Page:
Sunday, January 3, 2016

Russian Scientists to Develop Dark Matter Detection Model in 1-2 Years

Based on the effect of gravitational lensing, a ring of dark matter has been inferred in this image of a galaxy cluster (CL0024+17) and has been represented in blue. Credit: NASA, ESA, M.J. Jee and H. Ford (Johns Hopkins University)

Russian scientists plan to develop a dark matter detection prototype within one to two years, the Siberian Branch of Russian Academy of Science’s senior nuclear physics research official said Sunday. "We know that [dark matter] leaves almost no traces and our main task is to dramatically lower the detection threshold to a minimum, which is physically possible in principle. There is quite substantial progress and we hope that a prototype of this detector can be created in the next year or two," said Yuri Tikhonov, Budker Institute of Nuclear Physics deputy director in charge of research.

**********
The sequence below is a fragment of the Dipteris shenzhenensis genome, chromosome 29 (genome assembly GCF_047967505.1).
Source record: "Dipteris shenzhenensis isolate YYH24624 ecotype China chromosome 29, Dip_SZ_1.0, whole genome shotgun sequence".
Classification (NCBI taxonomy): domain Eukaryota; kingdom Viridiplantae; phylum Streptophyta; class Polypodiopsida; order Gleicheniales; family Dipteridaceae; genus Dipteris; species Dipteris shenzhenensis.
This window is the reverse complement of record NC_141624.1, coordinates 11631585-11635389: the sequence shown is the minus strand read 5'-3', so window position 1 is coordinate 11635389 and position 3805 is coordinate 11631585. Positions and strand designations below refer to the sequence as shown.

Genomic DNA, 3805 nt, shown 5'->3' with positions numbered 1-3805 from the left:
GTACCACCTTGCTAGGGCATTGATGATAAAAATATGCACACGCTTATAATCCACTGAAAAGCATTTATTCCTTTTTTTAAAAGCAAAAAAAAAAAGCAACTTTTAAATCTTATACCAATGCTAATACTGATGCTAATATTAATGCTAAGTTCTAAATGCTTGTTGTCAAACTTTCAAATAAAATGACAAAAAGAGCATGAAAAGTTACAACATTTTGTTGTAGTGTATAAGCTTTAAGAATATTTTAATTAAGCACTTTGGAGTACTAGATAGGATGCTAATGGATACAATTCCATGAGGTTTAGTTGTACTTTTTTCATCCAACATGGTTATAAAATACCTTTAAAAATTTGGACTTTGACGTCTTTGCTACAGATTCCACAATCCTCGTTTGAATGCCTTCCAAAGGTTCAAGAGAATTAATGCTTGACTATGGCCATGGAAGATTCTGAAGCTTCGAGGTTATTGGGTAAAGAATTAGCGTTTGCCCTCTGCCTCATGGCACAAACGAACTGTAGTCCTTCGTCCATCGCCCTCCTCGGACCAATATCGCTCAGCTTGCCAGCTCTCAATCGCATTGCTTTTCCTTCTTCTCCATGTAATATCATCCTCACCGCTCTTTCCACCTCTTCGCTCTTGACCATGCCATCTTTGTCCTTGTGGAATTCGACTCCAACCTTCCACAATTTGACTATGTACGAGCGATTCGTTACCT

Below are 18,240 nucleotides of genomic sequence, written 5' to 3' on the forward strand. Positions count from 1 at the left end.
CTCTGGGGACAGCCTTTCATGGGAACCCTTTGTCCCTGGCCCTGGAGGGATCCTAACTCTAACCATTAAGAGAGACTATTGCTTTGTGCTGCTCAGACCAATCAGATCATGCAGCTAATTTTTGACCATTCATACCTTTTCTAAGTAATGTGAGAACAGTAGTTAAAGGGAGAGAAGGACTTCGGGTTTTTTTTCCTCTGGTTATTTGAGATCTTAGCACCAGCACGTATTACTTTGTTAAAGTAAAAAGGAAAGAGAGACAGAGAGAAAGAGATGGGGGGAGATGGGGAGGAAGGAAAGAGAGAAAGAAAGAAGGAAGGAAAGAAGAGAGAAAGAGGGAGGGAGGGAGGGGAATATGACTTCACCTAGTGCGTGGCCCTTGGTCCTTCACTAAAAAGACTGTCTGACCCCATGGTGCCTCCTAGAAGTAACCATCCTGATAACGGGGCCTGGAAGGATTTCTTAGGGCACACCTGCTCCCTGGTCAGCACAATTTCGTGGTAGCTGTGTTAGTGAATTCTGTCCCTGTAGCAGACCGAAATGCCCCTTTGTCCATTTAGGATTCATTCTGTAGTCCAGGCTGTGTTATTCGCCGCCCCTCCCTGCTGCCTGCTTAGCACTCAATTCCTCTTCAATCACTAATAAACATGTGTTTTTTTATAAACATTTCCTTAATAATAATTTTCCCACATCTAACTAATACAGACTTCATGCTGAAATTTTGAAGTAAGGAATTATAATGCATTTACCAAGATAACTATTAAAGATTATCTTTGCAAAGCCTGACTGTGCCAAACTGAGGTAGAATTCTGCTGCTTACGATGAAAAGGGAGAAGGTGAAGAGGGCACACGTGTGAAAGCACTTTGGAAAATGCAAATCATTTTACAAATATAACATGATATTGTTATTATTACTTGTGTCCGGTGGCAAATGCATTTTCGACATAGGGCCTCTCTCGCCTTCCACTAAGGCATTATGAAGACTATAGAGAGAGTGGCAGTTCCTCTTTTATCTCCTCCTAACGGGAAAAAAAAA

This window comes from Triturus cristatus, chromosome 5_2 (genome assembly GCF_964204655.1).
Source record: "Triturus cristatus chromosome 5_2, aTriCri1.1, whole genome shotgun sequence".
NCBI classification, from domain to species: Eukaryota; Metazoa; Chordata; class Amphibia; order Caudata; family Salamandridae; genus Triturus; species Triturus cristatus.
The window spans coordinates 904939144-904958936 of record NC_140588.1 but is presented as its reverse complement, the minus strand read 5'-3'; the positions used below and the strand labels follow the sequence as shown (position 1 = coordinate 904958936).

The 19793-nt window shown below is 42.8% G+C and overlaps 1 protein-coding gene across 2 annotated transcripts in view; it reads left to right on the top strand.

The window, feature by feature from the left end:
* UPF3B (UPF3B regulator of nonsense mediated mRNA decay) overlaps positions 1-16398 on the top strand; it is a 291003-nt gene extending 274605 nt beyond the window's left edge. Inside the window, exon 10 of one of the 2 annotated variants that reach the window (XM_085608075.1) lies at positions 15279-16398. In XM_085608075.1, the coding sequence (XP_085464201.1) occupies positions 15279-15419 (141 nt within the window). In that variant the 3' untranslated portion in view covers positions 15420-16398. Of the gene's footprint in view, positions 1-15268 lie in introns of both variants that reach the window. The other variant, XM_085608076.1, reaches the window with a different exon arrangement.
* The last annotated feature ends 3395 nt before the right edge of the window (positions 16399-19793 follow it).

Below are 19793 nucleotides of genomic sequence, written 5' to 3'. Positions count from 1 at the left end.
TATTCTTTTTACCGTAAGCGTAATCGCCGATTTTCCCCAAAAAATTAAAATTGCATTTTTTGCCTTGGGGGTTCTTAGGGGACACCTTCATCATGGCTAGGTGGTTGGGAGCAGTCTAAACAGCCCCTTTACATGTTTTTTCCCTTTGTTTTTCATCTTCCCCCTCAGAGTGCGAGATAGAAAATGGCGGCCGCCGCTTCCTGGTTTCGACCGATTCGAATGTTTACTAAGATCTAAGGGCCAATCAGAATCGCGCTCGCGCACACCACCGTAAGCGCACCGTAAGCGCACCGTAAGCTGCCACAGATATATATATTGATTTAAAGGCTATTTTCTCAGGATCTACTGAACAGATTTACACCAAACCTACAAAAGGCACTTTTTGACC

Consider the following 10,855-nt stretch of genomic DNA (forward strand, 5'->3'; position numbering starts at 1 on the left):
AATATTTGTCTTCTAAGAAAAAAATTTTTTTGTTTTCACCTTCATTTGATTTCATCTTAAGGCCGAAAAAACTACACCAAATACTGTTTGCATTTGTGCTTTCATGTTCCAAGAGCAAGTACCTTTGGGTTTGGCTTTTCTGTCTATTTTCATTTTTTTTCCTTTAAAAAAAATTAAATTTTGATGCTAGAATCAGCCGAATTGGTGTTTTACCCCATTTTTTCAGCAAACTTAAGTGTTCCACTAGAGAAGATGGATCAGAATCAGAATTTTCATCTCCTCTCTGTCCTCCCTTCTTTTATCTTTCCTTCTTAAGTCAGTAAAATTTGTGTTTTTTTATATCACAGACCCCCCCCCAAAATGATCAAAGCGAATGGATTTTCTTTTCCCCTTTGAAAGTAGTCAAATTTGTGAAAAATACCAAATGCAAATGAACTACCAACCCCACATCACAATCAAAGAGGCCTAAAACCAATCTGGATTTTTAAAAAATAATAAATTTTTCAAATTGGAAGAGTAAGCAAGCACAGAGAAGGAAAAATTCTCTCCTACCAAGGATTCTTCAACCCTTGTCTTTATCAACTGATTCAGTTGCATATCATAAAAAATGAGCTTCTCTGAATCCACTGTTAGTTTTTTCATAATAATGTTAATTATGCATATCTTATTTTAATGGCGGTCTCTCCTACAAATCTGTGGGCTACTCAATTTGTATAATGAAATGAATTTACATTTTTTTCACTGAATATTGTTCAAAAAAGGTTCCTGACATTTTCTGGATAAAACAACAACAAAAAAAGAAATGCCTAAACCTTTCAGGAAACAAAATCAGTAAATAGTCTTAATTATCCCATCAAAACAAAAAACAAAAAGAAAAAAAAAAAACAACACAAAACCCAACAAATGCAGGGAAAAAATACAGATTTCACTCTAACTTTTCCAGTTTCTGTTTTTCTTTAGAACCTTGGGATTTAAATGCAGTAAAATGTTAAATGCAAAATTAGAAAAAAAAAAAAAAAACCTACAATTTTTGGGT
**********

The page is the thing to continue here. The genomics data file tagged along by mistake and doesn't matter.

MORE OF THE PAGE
Tikhonov noted that the detector would search for the elusive space material with the help of condensed inert gases, including argon. He said scientists have identified argon as the gas most suitable for ensuring the detection threshold to register dark matter's nuclei recoils.

"These results will serve as the basis for creating a dark matter detector. You need low-background underground laboratories, such as the Gran Sasso in Italy. We have been invited to cooperate there with a big experiment," he said.

The work is being carried out with funding from the Russian Science Foundation, Tikhonov added.

"The scale of preparation for such an experiment is five to seven years. It is an enormous installation of tens of tonnes of liquid argon. I think that the construction will be close to completion this decade. But the worldwide goal is to find dark matter by 2023-25," he said.

Dark matter does not emit electromagnetic radiation, and remains immune to direct observation. Astrophysicists have so far only observed gravitational effects of dark matter on cosmic objects, such as galaxies and galaxy clusters.

Indirect observations include searching for excess gamma ray emissions, which may be the product of weakly interacting massive particle (WIMP) decay. The theoretical WIMPs are thought to be the main component of dark matter.


No comments:

Post a Comment